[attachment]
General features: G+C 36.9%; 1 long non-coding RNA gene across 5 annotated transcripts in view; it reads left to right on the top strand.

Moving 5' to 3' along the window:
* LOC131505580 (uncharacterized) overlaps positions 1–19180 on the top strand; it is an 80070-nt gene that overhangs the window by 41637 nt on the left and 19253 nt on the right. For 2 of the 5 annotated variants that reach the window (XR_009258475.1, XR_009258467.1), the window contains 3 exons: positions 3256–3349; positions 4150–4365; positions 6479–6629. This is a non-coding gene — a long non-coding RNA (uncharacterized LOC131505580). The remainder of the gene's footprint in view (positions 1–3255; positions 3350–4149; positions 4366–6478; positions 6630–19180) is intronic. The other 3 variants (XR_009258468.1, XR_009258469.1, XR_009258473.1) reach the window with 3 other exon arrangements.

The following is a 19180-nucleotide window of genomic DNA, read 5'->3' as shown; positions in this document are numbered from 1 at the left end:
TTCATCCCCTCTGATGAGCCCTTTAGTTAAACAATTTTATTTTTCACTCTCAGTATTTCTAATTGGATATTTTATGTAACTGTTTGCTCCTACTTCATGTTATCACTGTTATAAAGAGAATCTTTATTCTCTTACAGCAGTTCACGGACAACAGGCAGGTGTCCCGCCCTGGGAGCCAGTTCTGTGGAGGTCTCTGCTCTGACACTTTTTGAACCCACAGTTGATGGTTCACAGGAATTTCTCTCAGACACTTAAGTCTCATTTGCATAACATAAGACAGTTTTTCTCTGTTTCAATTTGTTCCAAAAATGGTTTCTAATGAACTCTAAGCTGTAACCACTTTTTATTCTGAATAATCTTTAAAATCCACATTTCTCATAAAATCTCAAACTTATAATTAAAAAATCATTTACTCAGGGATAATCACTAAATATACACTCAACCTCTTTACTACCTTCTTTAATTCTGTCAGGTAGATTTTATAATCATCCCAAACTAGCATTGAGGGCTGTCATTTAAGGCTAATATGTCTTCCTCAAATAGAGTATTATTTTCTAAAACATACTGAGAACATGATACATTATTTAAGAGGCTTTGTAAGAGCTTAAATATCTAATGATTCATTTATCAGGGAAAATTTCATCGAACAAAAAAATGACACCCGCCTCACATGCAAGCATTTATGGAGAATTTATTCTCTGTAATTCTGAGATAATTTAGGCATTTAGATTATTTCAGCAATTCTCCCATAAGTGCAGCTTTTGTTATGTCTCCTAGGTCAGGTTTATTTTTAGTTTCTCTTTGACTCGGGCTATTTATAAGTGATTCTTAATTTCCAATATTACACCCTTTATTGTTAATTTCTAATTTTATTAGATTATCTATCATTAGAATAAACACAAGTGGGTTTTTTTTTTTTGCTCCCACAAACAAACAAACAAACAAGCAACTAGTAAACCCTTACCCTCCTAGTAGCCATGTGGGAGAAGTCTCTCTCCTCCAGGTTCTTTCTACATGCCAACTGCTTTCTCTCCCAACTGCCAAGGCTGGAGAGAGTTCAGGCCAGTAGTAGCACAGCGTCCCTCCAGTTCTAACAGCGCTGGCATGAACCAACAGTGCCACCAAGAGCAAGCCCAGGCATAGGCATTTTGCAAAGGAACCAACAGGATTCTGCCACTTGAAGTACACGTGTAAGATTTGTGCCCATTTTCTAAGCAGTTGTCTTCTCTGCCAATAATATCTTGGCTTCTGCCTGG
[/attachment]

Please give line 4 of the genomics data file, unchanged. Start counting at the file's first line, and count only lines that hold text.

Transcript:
The following is a 19180-nucleotide window of genomic DNA, read 5'->3' as shown; positions in this document are numbered from 1 at the left end: